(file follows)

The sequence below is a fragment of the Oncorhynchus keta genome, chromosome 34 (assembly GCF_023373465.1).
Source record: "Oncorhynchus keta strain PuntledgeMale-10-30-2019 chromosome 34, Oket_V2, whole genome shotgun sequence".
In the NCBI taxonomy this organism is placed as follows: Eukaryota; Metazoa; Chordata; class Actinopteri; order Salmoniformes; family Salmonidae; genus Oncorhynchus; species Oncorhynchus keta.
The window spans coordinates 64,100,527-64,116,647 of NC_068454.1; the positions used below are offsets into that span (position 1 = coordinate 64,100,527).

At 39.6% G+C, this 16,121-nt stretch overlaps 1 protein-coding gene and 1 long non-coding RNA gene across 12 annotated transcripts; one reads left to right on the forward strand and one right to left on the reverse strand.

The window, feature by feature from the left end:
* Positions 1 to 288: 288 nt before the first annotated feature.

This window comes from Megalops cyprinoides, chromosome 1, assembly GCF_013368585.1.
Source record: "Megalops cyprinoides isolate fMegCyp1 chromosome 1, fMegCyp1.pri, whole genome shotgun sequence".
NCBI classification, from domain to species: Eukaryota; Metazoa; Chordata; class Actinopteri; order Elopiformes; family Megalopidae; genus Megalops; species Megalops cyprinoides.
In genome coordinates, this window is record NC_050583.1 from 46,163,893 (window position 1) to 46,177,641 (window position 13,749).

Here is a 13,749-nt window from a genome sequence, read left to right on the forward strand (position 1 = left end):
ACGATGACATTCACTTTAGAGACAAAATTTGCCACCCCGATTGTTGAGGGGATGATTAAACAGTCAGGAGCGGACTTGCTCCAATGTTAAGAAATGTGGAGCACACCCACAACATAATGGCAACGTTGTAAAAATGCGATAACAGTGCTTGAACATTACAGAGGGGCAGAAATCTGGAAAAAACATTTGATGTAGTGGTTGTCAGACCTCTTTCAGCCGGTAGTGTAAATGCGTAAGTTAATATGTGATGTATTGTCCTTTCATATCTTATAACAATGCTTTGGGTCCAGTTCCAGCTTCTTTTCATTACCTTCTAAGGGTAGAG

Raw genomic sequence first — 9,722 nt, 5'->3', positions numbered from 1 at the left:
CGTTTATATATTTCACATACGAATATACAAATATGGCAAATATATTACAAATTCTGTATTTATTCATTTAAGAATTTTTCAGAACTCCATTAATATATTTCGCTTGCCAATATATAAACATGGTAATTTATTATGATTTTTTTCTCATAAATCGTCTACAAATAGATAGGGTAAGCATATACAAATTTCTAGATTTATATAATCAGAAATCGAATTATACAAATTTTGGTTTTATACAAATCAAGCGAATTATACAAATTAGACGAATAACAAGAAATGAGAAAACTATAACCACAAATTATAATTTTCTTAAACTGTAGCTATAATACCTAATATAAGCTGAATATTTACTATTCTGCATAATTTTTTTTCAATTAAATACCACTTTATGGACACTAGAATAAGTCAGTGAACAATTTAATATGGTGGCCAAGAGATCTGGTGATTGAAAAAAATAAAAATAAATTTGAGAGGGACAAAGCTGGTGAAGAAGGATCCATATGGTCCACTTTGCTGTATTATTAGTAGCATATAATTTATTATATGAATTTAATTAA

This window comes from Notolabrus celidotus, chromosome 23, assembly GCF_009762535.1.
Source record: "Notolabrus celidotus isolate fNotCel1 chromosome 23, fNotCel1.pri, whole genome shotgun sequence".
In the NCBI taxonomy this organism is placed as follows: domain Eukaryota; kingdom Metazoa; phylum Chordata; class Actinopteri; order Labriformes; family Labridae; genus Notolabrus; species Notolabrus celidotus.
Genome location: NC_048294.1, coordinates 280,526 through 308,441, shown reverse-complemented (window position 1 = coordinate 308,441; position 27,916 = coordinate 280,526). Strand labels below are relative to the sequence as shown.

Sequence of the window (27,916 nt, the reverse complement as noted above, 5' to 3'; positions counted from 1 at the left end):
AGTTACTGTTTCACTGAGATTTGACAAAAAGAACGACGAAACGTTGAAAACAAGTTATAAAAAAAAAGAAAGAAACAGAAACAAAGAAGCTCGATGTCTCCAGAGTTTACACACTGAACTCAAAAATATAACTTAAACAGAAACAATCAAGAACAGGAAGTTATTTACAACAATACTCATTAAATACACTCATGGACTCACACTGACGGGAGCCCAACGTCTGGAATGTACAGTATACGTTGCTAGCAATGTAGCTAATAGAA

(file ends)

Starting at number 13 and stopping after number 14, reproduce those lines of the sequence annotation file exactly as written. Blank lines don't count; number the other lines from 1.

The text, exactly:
ACGATGACATTCACTTTAGAGACAAAATTTGCCACCCCGATTGTTGAGGGGATGATTAAACAGTCAGGAGCGGACTTGCTCCAATGTTAAGAAATGTGGAGCACACCCACAACATAATGGCAACGTTGTAAAAATGCGATAACAGTGCTTGAACATTACAGAGGGGCAGAAATCTGGAAAAAACATTTGATGTAGTGGTTGTCAGACCTCTTTCAGCCGGTAGTGTAAATGCGTAAGTTAATATGTGATGTATTGTCCTTTCATATCTTATAACAATGCTTTGGGTCCAGTTCCAGCTTCTTTTCATTACCTTCTAAGGGTAGAG

Raw genomic sequence first — 9,722 nt, 5'->3', positions numbered from 1 at the left: